Monday, 31 July 2017

A walk in the woods & Brown Argus Aberration

I had much of Saturday (22/07) to myself so during the morning, with a bit of sun on show, I went for my regular walk in Bucknell Wood for a mooch about for butterflies, not expecting to see anything too extraordinary. However, it turned out to be a really fruitful visit.

First up, I was hoping to find some second brood Wood Whites and I managed to come across at least 3 pretty fresh ones which was cool.

There were still plenty of Silver-Washed Fritillaries about, including 3-4 Valezina forms too.

Around one of the two main path crossroads, I was chuffed to finally break my Bucknell Small Copper hoodoo, clapping my eyes on one holding territory, initially picked up with the binoculars! In fact, I ended up finding a further two in a couple of other areas. This was my 29th butterfly species in Bucknell. It would be cool to make it to 30...fingers crossed we get a late summer burst of Clouded Yellows!

There appears to have been a really good 2nd brood emergence of Small Copper so far and these were some of a number I've seen recently. Encouraging, as in the last two or three years, I've really struggled to find any locally.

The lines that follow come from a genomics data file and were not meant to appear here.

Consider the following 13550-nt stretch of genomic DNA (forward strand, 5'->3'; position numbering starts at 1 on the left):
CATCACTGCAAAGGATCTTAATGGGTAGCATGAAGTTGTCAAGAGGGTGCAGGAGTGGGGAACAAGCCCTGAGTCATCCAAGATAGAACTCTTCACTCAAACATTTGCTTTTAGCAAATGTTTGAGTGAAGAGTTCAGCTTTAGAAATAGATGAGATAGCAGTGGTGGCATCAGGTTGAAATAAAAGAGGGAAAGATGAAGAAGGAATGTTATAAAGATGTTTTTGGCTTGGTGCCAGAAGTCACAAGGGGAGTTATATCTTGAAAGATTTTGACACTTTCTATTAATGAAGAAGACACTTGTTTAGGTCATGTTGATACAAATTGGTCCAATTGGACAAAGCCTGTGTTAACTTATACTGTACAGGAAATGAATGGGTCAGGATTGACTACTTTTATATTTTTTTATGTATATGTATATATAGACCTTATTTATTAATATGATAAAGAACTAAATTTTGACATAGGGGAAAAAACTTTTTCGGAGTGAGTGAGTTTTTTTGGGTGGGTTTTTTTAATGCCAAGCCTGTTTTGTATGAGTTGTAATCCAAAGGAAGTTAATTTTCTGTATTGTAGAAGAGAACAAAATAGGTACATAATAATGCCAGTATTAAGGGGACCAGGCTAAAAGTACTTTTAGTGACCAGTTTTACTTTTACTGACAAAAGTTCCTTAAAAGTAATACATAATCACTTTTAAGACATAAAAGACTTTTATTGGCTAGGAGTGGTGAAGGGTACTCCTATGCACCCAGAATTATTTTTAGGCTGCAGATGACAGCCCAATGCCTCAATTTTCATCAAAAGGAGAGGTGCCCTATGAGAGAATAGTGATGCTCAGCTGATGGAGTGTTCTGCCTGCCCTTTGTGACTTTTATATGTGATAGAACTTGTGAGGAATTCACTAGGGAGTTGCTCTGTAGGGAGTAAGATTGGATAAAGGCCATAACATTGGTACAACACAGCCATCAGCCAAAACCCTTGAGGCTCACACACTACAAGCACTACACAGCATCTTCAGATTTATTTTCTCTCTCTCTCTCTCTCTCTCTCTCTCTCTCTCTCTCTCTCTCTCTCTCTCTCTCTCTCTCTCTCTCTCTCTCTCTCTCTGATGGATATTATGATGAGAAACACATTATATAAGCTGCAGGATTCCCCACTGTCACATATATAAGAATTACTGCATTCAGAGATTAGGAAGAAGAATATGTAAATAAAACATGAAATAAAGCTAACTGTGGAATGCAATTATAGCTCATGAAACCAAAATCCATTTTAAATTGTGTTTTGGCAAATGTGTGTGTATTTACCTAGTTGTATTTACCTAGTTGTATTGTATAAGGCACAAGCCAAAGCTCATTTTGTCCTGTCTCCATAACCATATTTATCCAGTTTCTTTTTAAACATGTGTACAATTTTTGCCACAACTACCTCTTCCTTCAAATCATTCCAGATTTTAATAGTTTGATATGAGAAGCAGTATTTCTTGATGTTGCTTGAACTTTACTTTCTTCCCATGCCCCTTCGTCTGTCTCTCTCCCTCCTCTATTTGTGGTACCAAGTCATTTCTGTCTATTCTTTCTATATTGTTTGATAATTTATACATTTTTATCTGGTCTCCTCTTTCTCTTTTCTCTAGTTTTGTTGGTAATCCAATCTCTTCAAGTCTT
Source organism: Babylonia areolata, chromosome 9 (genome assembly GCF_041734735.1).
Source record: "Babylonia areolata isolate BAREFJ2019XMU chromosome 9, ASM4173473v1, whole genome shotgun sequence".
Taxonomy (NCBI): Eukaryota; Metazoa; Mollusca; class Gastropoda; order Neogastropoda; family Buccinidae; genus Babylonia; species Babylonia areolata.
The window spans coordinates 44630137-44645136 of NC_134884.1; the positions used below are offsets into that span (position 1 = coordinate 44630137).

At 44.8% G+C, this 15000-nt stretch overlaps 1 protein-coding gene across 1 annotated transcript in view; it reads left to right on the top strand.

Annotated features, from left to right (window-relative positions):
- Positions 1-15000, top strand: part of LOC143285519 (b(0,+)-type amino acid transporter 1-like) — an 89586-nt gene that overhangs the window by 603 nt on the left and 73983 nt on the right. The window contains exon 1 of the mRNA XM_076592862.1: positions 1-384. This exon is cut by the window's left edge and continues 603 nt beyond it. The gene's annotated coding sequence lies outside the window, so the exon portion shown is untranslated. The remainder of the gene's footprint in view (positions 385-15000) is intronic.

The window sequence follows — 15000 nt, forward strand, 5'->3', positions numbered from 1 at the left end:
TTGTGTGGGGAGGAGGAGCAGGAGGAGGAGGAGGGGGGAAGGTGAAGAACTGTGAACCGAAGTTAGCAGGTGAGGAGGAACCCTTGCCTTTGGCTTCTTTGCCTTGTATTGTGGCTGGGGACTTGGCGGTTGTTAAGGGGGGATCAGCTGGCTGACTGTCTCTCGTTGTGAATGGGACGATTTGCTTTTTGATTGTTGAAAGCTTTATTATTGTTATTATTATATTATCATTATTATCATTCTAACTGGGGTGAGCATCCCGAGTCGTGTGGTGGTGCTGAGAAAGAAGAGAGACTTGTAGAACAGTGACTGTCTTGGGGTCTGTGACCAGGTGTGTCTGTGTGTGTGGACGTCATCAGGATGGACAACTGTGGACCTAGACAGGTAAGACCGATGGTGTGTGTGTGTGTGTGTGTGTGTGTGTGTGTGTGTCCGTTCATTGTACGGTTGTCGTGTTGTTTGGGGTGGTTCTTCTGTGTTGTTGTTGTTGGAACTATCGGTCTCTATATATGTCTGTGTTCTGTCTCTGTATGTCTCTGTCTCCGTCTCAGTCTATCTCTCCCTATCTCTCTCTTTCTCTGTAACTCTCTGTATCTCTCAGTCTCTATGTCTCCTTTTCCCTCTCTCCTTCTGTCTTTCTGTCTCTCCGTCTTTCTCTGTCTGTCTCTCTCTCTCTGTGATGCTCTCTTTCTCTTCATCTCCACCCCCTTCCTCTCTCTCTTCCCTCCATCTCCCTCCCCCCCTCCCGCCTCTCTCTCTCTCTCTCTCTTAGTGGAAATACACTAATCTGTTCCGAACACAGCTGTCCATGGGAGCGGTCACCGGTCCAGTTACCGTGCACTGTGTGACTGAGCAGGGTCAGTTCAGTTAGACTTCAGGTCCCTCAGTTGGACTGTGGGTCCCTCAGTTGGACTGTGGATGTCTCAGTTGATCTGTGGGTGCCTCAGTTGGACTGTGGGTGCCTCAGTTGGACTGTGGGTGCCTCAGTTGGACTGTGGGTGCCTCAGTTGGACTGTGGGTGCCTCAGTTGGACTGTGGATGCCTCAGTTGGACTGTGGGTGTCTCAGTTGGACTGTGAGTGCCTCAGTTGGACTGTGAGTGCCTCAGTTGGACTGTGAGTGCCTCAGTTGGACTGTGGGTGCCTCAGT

Also at the same crossroads was a stunning 'out of the box fresh' Painted Lady which performed nicely, together with several pristine Red Admirals feeding away on the Knapweed flower heads and Bramble flowers.

Finally, I also connected with a couple of Brown Argus, usually very scarce in Bucknell.

A heavy rain shower eventually curtailed my walk but a fab visit, notching a total of 21 species.

The next day (Sunday 23/07) I popped into Summer Leys for a look, before going out for Sunday roast with my parents. Bird-wise, it was relatively uneventful with a distant Green Sandpiper, as well as juvenile LRP & Redshank, but that was about it.

With a bit of sun beginning to show, I thought I'd have a little dabble looking for Brown Argus in the area close to the car park. After a short while I managed to locate a lovely fresh female, however this one no ordinary Brown Argus. It was clearly an aberration with a number of spots missing from it's underwing.

With some help from my good mate and Northants Butterfly Recorder, Dave James, we managed to find a match and it appears to be an ab. glomerata + obsoleta. What a beaut!

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